"When I was a young girl, the 8th of March was as much about socialism as it was about femininity. My girlfriends and I would go on parades organized by our university, carrying banners of the USSR and singing songs about equal rights for mankind till our throats were dry. What I liked most then was how respectful men were towards women and in fact, not just to women. Everyone in general was much more considerate of others’ needs. This underlying social harmony was simply exemplified on Women’s Day. I remember how I looked forward to that day when my late husband would bring a bunch of bright mimosa to me in bed and then later in the evening we’d go out to dance to a live band in the town hall."
39 years old, St Petersburg
"Women’s day is a real treat. For once I get to kick my feet up and not worry about the washing or the kids’ breakfast. I really don’t understand how some feminists could be against it. It switches the roles for the day and puts the domestic responsibilities on the man, which is sort of what they want, right? My children are still in primary school and they always bring me cards with poems written inside or something sweet like that along with a bunch of flowers my husband brings. By the 8th of March the snow has usually melted and the sun is up for longer, I always feel cheered up on this day because I know winter’s ended."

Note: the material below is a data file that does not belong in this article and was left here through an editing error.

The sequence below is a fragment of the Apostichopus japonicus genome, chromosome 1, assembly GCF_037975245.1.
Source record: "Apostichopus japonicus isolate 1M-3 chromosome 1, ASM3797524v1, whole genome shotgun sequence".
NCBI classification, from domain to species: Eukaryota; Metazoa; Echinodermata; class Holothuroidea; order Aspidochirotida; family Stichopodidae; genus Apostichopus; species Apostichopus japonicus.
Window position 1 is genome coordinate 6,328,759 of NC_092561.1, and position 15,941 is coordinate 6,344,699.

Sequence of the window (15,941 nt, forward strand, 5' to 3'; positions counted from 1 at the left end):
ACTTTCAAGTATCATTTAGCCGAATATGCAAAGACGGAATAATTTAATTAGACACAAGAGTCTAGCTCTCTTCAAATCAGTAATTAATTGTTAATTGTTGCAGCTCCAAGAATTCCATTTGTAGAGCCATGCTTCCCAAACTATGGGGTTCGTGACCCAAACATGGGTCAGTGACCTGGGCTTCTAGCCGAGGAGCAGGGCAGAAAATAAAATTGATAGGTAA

No doubt, not a gram,
If spring would be a lady
She would have a face
Like you, dear Mum.
You shine like the morning sun,
Are as soft as dew on petals
and your voice seems to sing like birds,
chirping in trees tall and green.
Let the hand of spring,
so gentle, so nurturing,
sow seeds in your heart
that will bring happiness
and everlasting love
on March the 8th,
your day, my sweet mother.
Learn more about public holidays in Russia.